Less than 48 hours before the beginning of the long, lucrative Thanksgiving weekend, Miramax decided “Finding Neverland” wasn’t ready for its national break.
After two weeks of strong play in the major cities — averaging $14,679 on 57 screens in its second week — Miramax had planned to widen its Oscar contender starring Johnny Depp to more than 800 screens. But Nov. 22, the distrib settled on 514 runs and began calling exhibs repping nearly half of those playdates and told them not to expect the film Nov. 24.
If Miramax was nervous about rolling out its picture too quickly, it is hardly alone among specialty distribs this fall. While a parade of niche fare has done great business in Gotham and L.A., the pics have had more trouble crossing over to broader commercial success when released into the heartland.
‘Kinsey,’ for example, has gathered plenty of publicity — but will it be able to translate the buzz into crossover box office?
Distribs have seen huge profits from its arthouse fare in past years — think “Lost in Translation,” which cumed $45 million for Focus, or Miramax’s “Frida,” which took in $26 million — but execs in the specialty business say it’s become a victim of its own success.
Hoping to have this year’s indie hit, distribs are crowding so many titles into the holiday corridor that it’s become more difficult for any individual title to get traction and break out of the pack.
“It’s really tough out there,” says Focus distrib chief Jack Foley. “The marketplace is eating up everything due to the fact that you have so many pictures competing for the same audience.”
“The theory that the market will expand doesn’t hold for arthouse film,” says Warner Independent’s distrib prexy Steven Friedlander. “You can’t make more rich yuppies or more young hip people. They already go to see movies at record levels, but they can only see so many films.”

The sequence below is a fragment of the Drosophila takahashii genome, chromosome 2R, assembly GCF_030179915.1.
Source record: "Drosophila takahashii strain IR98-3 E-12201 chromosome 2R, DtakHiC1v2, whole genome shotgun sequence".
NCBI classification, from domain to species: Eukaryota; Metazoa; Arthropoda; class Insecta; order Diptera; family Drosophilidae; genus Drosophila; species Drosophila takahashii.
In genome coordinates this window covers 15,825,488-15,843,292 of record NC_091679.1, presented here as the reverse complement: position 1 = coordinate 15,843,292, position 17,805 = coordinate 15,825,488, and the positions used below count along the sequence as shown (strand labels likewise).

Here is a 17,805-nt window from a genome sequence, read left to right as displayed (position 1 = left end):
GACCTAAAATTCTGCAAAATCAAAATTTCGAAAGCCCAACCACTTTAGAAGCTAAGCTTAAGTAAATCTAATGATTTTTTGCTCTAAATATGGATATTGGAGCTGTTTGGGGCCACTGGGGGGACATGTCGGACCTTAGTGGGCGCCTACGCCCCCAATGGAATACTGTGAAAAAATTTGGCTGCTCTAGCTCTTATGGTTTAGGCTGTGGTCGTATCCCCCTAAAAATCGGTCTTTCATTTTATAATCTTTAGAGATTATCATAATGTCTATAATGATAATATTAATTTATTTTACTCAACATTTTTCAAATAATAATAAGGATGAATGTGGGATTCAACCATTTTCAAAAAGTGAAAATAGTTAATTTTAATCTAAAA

Looking over the theater results for its second weekend, rival distribs said “Neverland” was showing the familiar weakness specialty fare has been having in suburban and smaller markets.
While Gotham and L.A. engagements posted per-screen averages over $25,000, expansion markets such as Houston, Denver and Cleveland were lower than average for the opening of well-reviewed films led by stars like Depp.
Miramax says it’s pulling back on screens because word of mouth is so strong, the distrib doesn’t want to burn out “Neverland” too quickly.
Last year, Focus Features saw huge results from “Lost in Translation,” which after opening on 23 screens on Sept. 12 had amassed $29 million through Thanksgiving, and later, benefiting from awards buzz, went on to cume $45 million by the end of its run in March.
Opening a few weeks earlier than most of this year’s prestige pics, it had plenty of time to get attention, and appealed to hip urbanites as well as Bill Murray’s fan base.
The year before, Miramax’s “Frida” started on five screens on Oct. 25 and had grossed $15 million by Thanksgiving; it ultimately took in $26 million.
In both instances, the pics became big earners because they successfully played on around 800 screens. But this year’s crop of indie titles has been having trouble playing much wider than 200 screens or so.
Fox Searchlight managed two crossover hits over the summer with “Napoleon Dynamite” and “Garden State,” both of which played to younger auds than most specialty fare. Its “I Heart Huckabees” got off to a screaming start this October, averaging $73,044 on opening weekend on eight screens.
But when it expanded to 785 and then 901 venues, per-screen average dipped, giving it a cume of $11.7 going into the Thanksgiving frame — not too shabby for the indie world — but far short of “Translation.”
Likewise Focus’ “The Motorcycle Diaries,” which has attracted critical praise, seems stalled in the ninth week of its run at $12.7 million. That’s strong for a foreign-lingo film, but somewhat lower than what its perf in initial weeks would have suggested.
Searchlight’s “Sideways” may still prove a huge commercial hit. Through its fifth week, it moved up to 279 screens and grossed $1.8 million, an average of $6,554 per screen. Its cume is more than $6 million. Distrib has also had good results so far for “Kinsey,” which averaged $16,047 in its second week on 36 screens.
But like many specialty films this season, Searchlight has been more conservative about expansion. By comparison, by its fifth week, “Lost in Translation” was already playing on 882 screens with an $18.1 million gross.
Other films, like Fine Line’s “Vera Drake,” were showered with critical kudos, but have yet to attract much business.
Fine Line exec VP Marian Koltai-Levine holds out hope the pic will find a wider audience when (or if) it starts getting awards recognition in December — the kind of reprieve all arthouse distribs hope for.